Rewarding employees. U.S. employees are working, on average, three hours more each day while working from home compared to before the pandemic, according to NordVPN, which tracked the use of business virtual private networks. That hard work needs to be measured and acknowledged. Tracking those extra hours helps managers measure their employees’ commitment and guides their decisions when awarding bonuses or promotions. It also helps ensure that workloads are distributed evenly.

Employers have the legal right to monitor employees electronically on company-provided devices and across their networks as long as they have a legitimate business reason and obtain employees’ consent. At the same time, employers should respect employees’ privacy and be transparent about their actions. When an employer explains the reasons for electronic monitoring, more than half of workers say they’re comfortable with it, according to a 2018 Gartner survey.

With clear communication, employers can help workers understand how electronic monitoring benefits the business overall. Then, instead of viewing electronic monitoring as the boss looking over their shoulders, employees can see themselves as partners working shoulder to shoulder with their employer to help the company achieve its goals. That benefits everyone.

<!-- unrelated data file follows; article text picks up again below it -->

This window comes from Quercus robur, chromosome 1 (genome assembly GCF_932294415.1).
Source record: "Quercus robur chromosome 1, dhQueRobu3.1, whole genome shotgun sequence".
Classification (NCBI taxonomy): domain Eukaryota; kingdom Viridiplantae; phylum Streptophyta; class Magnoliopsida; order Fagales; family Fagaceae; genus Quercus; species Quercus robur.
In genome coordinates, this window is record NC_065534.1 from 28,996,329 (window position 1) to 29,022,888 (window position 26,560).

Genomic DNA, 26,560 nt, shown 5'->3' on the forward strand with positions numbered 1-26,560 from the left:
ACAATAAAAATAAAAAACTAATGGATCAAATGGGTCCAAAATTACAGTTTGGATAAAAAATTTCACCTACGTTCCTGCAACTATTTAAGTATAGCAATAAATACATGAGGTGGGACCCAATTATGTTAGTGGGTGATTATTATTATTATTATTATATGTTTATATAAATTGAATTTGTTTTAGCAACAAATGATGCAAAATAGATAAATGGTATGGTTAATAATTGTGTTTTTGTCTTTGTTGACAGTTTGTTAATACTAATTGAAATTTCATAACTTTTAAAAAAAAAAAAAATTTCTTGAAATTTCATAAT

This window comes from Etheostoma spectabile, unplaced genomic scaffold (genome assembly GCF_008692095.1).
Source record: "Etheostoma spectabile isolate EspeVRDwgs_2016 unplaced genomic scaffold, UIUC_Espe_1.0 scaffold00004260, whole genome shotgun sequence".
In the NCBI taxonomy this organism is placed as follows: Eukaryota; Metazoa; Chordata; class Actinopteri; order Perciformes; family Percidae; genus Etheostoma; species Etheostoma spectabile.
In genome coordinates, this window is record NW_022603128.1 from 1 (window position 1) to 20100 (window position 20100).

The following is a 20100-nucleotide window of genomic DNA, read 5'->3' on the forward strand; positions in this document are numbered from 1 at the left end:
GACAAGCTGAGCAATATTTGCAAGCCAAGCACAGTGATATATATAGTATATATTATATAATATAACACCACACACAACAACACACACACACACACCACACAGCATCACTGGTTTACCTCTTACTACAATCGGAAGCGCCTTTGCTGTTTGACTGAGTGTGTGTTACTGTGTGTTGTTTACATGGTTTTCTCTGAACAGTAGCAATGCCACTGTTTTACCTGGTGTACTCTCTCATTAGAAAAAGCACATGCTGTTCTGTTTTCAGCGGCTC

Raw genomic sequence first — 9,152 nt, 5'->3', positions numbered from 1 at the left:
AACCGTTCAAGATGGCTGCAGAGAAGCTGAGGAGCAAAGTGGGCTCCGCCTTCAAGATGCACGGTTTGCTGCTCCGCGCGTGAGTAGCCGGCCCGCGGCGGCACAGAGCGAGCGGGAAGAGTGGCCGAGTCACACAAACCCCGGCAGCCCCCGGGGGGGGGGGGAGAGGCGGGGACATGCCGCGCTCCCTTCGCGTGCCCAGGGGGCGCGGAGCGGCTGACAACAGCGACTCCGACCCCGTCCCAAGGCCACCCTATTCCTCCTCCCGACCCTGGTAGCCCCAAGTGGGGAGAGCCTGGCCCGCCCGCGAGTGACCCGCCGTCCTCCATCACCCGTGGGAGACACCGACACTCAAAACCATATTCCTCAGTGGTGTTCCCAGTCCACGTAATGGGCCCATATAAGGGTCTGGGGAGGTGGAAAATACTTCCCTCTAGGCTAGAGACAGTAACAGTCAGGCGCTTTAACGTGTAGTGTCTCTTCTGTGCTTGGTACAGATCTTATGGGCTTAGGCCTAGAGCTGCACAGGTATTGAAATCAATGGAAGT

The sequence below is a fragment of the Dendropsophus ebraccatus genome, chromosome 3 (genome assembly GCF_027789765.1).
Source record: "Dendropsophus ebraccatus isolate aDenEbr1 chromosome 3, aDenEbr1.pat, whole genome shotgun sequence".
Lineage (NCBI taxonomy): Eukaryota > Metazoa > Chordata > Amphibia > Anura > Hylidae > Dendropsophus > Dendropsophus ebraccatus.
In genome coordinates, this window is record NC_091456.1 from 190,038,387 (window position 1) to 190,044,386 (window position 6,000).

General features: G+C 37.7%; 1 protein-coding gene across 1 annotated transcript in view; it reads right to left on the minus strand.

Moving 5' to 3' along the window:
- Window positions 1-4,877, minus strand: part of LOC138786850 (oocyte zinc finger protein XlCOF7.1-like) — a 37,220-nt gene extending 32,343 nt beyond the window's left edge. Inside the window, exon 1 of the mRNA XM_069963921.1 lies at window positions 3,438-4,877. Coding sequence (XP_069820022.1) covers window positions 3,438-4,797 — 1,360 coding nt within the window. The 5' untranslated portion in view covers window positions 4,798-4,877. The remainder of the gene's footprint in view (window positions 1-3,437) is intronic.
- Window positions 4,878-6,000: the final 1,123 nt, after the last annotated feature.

Baskaran Ambalavanan, SHRM-SCP, is the founder and principal of Hila Solutions LLC in Irvine, Calif., which provides HR technology solutions. He is also a member of SHRM’s Special Expertise Panel on Global HR.


Monitoring indicates a lack of trust and leads to employee disengagement and other negative behaviors.

ListerMore than six decades of research has shown that people do their best when they’re managed by results. So why do so many managers continue to micromanage where, when and how their people work? 

The answer is a lack of trust. It has been the biggest holdback of telework since the term was coined in 1972. It’s why, in the wake of forced working from home during the coronavirus pandemic, developers of employee-monitoring software are enjoying triple-digit sales growth.

More than 20 percent of employers have purchased employee-monitoring software since the start of the pandemic, according to data from Gartner. The software includes tools that track keystrokes; log software and Web activity; and record audio, video and electronic communications—and they’re decidedly unsuitable in an age when brains, not brawn, are the means to production.